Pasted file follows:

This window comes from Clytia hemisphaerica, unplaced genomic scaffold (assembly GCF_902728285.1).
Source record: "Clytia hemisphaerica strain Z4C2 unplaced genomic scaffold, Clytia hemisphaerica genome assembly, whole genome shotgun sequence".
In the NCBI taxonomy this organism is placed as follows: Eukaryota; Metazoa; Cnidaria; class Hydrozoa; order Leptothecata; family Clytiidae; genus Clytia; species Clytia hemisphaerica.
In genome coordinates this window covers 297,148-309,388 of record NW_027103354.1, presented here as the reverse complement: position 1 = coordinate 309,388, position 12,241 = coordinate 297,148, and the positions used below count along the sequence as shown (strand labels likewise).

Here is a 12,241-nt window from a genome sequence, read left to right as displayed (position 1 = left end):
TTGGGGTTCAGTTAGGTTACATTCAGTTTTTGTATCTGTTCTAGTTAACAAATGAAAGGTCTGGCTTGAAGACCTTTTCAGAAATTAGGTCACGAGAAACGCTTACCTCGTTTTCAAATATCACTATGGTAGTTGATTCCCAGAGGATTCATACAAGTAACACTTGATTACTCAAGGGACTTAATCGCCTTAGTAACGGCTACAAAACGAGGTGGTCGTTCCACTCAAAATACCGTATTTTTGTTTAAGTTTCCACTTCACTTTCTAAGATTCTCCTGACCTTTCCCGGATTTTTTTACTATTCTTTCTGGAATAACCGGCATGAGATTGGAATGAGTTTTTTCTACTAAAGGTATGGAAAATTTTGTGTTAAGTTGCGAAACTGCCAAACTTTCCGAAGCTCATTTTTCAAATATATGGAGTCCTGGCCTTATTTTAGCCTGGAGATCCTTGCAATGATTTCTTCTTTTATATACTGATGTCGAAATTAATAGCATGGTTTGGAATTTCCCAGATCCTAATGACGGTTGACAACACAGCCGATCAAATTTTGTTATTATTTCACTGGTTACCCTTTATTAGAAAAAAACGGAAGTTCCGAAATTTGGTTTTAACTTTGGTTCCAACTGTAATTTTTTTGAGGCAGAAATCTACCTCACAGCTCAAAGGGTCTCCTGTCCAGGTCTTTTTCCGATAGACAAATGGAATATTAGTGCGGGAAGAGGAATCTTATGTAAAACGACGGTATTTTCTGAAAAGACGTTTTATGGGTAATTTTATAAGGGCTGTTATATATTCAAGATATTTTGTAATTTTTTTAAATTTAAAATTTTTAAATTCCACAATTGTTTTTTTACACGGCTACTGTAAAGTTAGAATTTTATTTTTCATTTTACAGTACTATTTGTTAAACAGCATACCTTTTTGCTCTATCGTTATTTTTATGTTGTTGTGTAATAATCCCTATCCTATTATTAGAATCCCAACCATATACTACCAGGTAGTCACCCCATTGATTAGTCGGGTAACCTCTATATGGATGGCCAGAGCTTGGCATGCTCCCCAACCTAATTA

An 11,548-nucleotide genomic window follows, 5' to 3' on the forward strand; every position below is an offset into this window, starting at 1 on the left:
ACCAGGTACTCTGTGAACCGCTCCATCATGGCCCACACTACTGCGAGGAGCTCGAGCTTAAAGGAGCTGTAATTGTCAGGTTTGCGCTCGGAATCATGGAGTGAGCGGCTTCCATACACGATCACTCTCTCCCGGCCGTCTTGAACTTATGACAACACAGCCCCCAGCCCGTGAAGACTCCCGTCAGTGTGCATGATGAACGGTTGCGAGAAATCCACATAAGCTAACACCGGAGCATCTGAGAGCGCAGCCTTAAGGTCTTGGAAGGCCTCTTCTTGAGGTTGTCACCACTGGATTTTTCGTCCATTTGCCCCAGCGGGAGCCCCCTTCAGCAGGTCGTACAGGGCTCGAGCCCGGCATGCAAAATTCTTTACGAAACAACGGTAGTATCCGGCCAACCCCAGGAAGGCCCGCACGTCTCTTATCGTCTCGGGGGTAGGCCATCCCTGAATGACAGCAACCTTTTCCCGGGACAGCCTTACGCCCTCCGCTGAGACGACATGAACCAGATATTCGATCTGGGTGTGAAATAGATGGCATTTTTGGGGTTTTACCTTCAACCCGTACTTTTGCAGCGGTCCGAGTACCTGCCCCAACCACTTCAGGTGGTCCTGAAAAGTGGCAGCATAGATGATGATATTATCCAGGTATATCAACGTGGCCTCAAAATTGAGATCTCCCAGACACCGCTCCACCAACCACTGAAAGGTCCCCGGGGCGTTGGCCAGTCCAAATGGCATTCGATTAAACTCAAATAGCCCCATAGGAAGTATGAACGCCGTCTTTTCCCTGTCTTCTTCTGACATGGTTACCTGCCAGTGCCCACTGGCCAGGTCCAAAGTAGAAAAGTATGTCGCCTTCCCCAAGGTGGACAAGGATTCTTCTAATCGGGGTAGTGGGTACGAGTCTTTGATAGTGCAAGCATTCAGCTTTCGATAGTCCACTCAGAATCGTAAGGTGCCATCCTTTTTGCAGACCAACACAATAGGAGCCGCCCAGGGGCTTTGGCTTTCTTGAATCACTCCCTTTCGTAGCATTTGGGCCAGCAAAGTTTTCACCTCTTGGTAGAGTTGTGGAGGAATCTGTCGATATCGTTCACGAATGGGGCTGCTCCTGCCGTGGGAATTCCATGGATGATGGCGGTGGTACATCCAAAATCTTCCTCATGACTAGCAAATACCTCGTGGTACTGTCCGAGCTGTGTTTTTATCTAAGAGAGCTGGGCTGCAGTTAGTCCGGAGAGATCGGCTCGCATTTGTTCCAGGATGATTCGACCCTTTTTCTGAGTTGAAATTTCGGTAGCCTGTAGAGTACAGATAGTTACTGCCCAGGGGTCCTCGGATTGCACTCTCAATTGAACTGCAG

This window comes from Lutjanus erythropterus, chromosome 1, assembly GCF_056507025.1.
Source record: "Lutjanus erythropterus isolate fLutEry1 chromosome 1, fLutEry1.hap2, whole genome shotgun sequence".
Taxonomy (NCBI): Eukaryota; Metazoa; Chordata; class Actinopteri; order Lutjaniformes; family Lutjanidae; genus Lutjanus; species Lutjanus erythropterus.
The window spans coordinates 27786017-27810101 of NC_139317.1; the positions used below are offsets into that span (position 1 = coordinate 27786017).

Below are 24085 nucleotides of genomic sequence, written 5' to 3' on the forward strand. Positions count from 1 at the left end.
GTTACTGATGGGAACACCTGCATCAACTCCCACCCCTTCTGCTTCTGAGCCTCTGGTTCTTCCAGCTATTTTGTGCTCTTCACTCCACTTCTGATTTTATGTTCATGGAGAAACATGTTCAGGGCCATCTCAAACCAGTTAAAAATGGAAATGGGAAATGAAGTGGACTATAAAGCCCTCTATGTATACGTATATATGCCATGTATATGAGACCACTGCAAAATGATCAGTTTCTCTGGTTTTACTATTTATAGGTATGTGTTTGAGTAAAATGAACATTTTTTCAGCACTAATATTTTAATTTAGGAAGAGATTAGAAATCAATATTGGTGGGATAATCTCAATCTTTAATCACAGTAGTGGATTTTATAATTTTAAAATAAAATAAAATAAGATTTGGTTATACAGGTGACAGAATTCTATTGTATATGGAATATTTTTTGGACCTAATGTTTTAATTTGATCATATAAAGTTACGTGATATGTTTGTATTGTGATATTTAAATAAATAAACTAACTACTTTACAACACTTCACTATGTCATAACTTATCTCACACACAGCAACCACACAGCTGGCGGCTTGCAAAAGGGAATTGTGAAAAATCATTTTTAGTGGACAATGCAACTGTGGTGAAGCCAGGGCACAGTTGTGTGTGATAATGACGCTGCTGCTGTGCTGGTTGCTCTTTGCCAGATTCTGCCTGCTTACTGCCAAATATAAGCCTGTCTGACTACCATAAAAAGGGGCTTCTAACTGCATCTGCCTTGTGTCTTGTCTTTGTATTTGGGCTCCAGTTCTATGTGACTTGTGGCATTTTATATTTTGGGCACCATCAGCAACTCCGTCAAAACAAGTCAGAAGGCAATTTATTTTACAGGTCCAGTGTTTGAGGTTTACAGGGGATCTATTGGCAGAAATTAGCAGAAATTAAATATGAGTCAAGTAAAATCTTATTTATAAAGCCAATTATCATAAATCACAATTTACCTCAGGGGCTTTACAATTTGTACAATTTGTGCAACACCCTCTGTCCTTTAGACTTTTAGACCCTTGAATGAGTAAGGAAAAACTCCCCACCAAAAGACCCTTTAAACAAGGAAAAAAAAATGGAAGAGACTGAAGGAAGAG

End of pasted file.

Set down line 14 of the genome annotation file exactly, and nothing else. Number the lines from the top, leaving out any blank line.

GTTACTGATGGGAACACCTGCATCAACTCCCACCCCTTCTGCTTCTGAGCCTCTGGTTCTTCCAGCTATTTTGTGCTCTTCACTCCACTTCTGATTTTATGTTCATGGAGAAACATGTTCAGGGCCATCTCAAACCAGTTAAAAATGGAAATGGGAAATGAAGTGGACTATAAAGCCCTCTATGTATACGTATATATGCCATGTATATGAGACCACTGCAAAATGATCAGTTTCTCTGGTTTTACTATTTATAGGTATGTGTTTGAGTAAAATGAACATTTTTTCAGCACTAATATTTTAATTTAGGAAGAGATTAGAAATCAATATTGGTGGGATAATCTCAATCTTTAATCACAGTAGTGGATTTTATAATTTTAAAATAAAATAAAATAAGATTTGGTTATACAGGTGACAGAATTCTATTGTATATGGAATATTTTTTGGACCTAATGTTTTAATTTGATCATATAAAGTTACGTGATATGTTTGTATTGTGATATTTAAATAAATAAACTAACTACTTTACAACACTTCACTATGTCATAACTTATCTCACACACAGCAACCACACAGCTGGCGGCTTGCAAAAGGGAATTGTGAAAAATCATTTTTAGTGGACAATGCAACTGTGGTGAAGCCAGGGCACAGTTGTGTGTGATAATGACGCTGCTGCTGTGCTGGTTGCTCTTTGCCAGATTCTGCCTGCTTACTGCCAAATATAAGCCTGTCTGACTACCATAAAAAGGGGCTTCTAACTGCATCTGCCTTGTGTCTTGTCTTTGTATTTGGGCTCCAGTTCTATGTGACTTGTGGCATTTTATATTTTGGGCACCATCAGCAACTCCGTCAAAACAAGTCAGAAGGCAATTTATTTTACAGGTCCAGTGTTTGAGGTTTACAGGGGATCTATTGGCAGAAATTAGCAGAAATTAAATATGAGTCAAGTAAAATCTTATTTATAAAGCCAATTATCATAAATCACAATTTACCTCAGGGGCTTTACAATTTGTACAATTTGTGCAACACCCTCTGTCCTTTAGACTTTTAGACCCTTGAATGAGTAAGGAAAAACTCCCCACCAAAAGACCCTTTAAACAAGGAAAAAAAAATGGAAGAGACTGAAGGAAGAG